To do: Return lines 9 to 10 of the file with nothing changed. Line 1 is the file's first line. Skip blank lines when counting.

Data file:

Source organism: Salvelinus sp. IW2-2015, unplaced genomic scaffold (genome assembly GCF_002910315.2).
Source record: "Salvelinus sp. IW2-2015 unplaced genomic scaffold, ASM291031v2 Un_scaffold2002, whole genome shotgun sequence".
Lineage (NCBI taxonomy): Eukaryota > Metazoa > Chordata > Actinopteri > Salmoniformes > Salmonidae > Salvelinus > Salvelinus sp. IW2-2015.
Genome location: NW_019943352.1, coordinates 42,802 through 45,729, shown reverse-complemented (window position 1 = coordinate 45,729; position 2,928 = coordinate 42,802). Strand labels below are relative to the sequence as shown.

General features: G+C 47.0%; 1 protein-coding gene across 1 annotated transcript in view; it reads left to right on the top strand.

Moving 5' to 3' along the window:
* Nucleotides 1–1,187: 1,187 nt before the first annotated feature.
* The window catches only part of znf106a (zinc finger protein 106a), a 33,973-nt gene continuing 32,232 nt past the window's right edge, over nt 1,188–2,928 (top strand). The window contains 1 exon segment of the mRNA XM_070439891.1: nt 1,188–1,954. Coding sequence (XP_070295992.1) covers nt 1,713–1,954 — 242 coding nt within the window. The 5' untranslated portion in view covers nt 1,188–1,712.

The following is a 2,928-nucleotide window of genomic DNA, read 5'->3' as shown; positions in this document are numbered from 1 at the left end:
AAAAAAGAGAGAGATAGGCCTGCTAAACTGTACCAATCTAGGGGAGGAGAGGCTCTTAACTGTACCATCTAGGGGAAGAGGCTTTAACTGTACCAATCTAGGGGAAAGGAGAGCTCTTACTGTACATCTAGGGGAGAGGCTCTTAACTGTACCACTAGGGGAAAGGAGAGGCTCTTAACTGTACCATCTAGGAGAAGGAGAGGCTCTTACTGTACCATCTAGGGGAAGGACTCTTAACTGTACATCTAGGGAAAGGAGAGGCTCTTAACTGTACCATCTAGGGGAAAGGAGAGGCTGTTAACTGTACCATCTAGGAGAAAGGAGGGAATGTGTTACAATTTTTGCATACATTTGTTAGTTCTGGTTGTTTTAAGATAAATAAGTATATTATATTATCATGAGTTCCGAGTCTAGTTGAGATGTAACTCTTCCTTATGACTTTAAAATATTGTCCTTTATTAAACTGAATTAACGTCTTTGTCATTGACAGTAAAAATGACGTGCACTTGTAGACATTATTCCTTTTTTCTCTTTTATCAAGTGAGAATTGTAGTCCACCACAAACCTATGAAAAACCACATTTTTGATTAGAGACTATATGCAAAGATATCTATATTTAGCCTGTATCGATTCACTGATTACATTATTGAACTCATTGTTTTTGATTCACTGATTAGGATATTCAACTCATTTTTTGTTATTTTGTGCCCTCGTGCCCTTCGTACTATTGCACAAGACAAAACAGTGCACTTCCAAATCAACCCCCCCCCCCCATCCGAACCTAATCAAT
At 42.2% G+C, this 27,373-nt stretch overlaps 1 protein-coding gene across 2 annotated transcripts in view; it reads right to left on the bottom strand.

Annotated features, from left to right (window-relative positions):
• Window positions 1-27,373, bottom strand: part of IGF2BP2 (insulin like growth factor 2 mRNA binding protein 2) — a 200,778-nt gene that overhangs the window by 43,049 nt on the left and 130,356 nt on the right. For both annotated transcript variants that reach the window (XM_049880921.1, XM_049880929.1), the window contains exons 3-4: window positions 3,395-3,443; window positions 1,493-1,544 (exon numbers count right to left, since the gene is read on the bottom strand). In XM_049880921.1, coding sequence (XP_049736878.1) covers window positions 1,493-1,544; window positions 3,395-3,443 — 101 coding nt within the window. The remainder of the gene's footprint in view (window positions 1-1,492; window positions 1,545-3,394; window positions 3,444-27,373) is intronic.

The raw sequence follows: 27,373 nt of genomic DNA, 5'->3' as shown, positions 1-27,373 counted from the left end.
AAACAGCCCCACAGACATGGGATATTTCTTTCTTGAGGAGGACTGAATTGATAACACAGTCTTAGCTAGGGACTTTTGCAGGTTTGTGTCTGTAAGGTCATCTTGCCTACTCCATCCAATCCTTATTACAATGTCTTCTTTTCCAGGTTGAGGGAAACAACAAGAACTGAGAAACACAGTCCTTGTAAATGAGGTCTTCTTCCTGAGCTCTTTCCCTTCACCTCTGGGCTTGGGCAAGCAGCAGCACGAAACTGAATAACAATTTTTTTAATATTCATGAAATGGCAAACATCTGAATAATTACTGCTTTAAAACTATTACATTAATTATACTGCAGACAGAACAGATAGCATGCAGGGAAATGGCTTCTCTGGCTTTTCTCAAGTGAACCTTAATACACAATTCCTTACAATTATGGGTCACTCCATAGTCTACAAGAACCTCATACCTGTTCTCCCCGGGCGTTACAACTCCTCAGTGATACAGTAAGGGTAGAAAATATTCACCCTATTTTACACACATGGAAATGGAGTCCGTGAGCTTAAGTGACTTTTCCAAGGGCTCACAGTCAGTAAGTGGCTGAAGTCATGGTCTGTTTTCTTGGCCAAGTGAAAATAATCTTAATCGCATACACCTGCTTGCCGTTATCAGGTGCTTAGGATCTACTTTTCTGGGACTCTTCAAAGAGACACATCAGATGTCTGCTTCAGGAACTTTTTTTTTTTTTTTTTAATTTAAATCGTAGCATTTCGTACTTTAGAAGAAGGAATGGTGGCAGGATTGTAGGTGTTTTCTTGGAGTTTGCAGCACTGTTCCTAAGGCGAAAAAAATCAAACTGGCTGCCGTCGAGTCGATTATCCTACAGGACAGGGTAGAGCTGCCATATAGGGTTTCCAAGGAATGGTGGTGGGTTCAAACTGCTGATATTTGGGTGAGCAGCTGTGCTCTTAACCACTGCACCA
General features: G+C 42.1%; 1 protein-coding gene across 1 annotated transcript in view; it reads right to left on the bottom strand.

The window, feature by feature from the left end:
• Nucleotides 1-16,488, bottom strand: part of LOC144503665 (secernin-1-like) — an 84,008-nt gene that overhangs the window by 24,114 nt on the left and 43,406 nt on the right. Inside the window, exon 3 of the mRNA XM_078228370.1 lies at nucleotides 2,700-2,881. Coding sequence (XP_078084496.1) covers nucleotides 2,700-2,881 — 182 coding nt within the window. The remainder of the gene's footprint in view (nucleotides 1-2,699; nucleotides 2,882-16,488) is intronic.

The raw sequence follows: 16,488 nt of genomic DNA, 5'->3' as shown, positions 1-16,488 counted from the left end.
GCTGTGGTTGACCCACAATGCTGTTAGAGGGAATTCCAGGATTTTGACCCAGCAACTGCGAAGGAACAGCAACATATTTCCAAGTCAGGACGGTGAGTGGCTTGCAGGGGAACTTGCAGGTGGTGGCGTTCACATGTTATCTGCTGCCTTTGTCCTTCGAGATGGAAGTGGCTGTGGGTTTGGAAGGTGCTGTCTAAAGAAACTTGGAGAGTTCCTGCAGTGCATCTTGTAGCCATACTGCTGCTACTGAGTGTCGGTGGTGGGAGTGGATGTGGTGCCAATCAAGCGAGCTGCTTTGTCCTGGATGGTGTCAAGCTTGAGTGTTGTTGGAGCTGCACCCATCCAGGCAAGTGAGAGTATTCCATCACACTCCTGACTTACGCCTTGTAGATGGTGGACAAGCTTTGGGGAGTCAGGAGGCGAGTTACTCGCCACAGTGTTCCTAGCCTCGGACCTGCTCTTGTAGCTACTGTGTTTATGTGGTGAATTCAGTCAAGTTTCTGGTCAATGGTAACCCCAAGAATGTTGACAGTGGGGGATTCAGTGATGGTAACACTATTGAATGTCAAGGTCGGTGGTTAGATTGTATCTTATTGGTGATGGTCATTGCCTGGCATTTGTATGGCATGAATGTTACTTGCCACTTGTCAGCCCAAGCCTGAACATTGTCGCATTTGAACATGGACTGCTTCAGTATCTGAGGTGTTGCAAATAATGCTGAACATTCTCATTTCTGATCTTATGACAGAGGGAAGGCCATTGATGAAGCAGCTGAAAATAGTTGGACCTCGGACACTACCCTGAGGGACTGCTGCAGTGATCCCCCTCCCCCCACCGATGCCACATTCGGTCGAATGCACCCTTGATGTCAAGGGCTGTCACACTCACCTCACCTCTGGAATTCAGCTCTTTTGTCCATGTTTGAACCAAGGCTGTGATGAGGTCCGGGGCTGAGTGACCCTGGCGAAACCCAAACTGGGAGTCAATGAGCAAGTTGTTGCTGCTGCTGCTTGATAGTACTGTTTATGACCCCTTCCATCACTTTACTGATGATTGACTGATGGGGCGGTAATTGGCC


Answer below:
The following is a 2,928-nucleotide window of genomic DNA, read 5'->3' as shown; positions in this document are numbered from 1 at the left end:
AAAAAAGAGAGAGATAGGCCTGCTAAACTGTACCAATCTAGGGGAGGAGAGGCTCTTAACTGTACCATCTAGGGGAAGAGGCTTTAACTGTACCAATCTAGGGGAAAGGAGAGCTCTTACTGTACATCTAGGGGAGAGGCTCTTAACTGTACCACTAGGGGAAAGGAGAGGCTCTTAACTGTACCATCTAGGAGAAGGAGAGGCTCTTACTGTACCATCTAGGGGAAGGACTCTTAACTGTACATCTAGGGAAAGGAGAGGCTCTTAACTGTACCATCTAGGGGAAAGGAGAGGCTGTTAACTGTACCATCTAGGAGAAAGGAGGGAATGTGTTACAATTTTTGCATACATTTGTTAGTTCTGGTTGTTTTAAGATAAATAAGTATATTATATTATCATGAGTTCCGAGTCTAGTTGAGATGTAACTCTTCCTTATGACTTTAAAATATTGTCCTTTATTAAACTGAATTAACGTCTTTGTCATTGACAGTAAAAATGACGTGCACTTGTAGACATTATTCCTTTTTTCTCTTTTATCAAGTGAGAATTGTAGTCCACCACAAACCTATGAAAAACCACATTTTTGATTAGAGACTATATGCAAAGATATCTATATTTAGCCTGTATCGATTCACTGATTACATTATTGAACTCATTGTTTTTGATTCACTGATTAGGATATTCAACTCATTTTTTGTTATTTTGTGCCCTCGTGCCCTTCGTACTATTGCACAAGACAAAACAGTGCACTTCCAAATCAACCCCCCCCCCCCATCCGAACCTAATCAAT